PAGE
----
THE FIRST TEXT-BOOK OF PHYSIOLOGY. FIRST EDITION, WITH FINE ENGRAVED PLATES.
De homine figuris et Latinitate donatus a Florentio Schuyl
Leyden: apud Petrum Leffen & Franciscum Moyardum, 1662
4to: a–d4 e2 A–P4 Q2, 80 leaves, pp.  121 (i.e. 123, 111/112 repeated) . Woodcut device on title, woodcut initials and headpieces. Many woodcut illustrations and 48 engravings printed in the text.
10 engraved plates: numbered Fol 1 Fig. 9, Fol. 110 nos 1–2, Fol. 118 Figs LII–LVII, Fig LVI. Fol. 1. fig. 9 has 6 attached flaps and is a repeat of the engraving, without the flaps, printed on p. 6; Fol. 118 Fig. LIV has one small flap; Fol. 118 Fig LVI
Condition: 204 x 157mm. Light browning and faint waterstains to 6 of the inserted plates and some light brown stains in a few gatherings.
Binding: Contemporary vellum boards, endleaves removed.
Provenance: Symbol for Venus under imprint, perhaps an owner’s symbol or code.
First edition, a Latin translation by Florentius Schuyl from a defective copy of the original French MS of L’homme; the original was not published until two years later in 1664. In another state of the title the publishers’ names are reversed in the imprint and there is a different device.
Bibliography: Guibert p. 196 no. 1; Grolier Medicine 31; Garrison–Morton 574; Wellcome II, p. 453; Krivatsy 3120; Norman 627.
L’homme is known as the first text-book of physiology, and the first purely mechanistic account of bodily functions. Descartes was one of the first to embrace Harvey’s doctrine of the circulation and the book opens with an account of the cardiovascular system, illustrated by a plate of the heart with movable flaps. From a mechanistic survey of general physiology, Descartes moves to the nervous system which he treats in great detail. Particularly important is his discussion of the eye (drawing on Kepler for the optical part) and the physiology of perception.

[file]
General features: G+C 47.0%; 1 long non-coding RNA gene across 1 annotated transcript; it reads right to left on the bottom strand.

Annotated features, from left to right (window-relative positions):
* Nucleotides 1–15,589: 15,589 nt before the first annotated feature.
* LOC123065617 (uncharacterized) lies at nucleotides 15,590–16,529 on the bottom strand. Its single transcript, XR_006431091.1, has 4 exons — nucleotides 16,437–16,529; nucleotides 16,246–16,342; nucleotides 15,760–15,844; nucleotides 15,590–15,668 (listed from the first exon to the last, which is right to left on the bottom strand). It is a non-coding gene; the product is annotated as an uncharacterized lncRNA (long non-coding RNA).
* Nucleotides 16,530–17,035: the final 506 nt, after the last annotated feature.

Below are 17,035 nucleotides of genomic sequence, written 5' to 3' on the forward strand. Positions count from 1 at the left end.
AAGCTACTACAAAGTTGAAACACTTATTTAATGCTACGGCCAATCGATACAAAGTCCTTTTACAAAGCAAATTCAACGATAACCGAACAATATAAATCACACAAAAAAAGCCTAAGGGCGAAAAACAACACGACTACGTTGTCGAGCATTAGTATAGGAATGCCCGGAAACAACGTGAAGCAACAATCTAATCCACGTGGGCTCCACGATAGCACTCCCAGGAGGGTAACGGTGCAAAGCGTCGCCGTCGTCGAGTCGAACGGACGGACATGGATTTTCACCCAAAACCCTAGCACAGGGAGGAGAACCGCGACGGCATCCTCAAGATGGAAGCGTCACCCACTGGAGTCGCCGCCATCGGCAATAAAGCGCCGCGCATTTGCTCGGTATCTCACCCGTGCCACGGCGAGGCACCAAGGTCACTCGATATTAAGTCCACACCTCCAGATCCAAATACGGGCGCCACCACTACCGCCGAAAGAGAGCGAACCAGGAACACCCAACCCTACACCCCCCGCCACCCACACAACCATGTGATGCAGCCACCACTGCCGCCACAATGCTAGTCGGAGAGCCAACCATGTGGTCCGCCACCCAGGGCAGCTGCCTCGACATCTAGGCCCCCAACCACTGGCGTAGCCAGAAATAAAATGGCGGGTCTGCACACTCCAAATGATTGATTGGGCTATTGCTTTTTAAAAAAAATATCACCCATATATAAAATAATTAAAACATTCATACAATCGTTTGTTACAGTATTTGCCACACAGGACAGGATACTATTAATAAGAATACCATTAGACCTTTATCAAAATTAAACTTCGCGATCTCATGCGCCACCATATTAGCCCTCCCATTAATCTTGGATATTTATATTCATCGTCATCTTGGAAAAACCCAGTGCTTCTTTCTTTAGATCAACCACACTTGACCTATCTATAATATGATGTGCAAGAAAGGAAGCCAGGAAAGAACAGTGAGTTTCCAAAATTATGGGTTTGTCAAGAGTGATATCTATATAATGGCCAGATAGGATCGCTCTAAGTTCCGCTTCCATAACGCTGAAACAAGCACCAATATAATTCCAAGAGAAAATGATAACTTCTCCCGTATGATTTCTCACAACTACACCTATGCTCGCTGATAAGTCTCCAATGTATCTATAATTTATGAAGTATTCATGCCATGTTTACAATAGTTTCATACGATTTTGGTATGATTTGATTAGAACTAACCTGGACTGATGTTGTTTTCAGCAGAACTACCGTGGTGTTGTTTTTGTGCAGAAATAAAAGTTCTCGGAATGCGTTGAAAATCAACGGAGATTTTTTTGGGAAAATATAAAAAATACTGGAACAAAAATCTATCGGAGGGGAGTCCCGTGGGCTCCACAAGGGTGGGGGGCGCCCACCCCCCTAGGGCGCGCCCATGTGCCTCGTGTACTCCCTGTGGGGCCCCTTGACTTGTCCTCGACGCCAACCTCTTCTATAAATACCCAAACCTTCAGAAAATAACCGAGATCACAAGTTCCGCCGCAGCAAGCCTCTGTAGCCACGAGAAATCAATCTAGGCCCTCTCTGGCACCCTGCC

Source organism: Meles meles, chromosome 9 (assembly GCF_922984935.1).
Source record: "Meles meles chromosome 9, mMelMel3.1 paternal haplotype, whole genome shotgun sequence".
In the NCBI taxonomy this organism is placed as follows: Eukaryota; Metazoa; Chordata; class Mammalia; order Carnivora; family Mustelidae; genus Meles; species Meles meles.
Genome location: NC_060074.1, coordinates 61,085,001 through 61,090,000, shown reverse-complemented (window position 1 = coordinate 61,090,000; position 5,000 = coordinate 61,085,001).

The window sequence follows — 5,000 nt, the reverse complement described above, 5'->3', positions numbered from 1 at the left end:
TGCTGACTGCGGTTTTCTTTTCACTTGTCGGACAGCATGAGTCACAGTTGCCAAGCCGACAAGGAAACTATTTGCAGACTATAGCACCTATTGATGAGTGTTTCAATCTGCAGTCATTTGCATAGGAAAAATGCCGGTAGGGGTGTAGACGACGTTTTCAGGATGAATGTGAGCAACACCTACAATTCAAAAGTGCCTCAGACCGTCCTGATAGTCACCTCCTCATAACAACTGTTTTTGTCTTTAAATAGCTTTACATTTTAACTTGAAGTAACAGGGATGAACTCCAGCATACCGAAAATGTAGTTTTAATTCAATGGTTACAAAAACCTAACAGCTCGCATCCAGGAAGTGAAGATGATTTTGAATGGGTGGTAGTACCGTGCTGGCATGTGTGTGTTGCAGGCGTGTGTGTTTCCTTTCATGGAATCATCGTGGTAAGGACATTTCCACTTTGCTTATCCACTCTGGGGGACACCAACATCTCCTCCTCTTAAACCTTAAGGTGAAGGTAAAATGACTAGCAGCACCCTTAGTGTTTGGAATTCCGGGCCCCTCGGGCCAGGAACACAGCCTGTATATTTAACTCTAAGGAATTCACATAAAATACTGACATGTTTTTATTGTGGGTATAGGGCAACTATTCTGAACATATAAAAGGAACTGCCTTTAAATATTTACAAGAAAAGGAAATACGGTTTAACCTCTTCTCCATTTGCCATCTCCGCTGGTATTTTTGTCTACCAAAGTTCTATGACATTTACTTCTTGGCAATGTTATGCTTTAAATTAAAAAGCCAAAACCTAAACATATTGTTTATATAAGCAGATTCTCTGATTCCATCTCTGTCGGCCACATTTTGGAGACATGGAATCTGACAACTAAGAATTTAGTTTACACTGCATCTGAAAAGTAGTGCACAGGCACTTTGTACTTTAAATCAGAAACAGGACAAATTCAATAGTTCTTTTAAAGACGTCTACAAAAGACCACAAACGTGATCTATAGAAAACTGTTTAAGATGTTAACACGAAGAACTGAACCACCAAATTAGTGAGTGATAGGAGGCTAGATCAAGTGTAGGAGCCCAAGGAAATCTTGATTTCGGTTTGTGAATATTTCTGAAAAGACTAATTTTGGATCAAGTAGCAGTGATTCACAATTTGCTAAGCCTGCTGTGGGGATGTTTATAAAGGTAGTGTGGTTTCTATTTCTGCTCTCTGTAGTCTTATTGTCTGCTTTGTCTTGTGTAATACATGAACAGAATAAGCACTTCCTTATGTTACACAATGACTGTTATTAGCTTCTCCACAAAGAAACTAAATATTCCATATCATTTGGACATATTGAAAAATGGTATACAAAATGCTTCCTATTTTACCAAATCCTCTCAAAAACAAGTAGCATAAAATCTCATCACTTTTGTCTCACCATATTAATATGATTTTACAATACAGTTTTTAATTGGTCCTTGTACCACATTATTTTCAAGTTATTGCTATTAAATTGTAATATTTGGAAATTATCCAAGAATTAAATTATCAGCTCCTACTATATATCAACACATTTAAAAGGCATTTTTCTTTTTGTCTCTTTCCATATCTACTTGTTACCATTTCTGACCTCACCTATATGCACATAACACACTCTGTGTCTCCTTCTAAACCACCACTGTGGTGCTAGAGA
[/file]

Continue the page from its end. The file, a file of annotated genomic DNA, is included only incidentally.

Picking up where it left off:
‘The impact of the Cartesian physiological program, once it was publicly known, was enormous. In two ways – philosophically and physiologically – Descartes transformed long-standing beliefs about animals and men. Philosophically, of course, his notions of mind-body dualism and animal automatism had extremely important implications that were not lost on Henry More, Malebranche, Spinoza, and Leibniz, along with many others in the seventeenth century ... But physiologically, too, Descartes’ conceptions had an impact that in many ways was even more impressive than the philosophical influence, because it affected the actual course of contemporary science’. (Theodore M. Brown in DSB)
The remarkable engravings and woodcuts were commissioned by Schuyl, Descartes having left only one or two sketches. The errata on the last page, headed ‘Nota’ mostly relate to the illustrations, and include a woodcut to replace Fig. xxv on p. 61 (the image is reversed and the lettering altered). When Clerselier edited the text for the French edition two years later (see next item) he rejected these illustrations and commissioned new ones.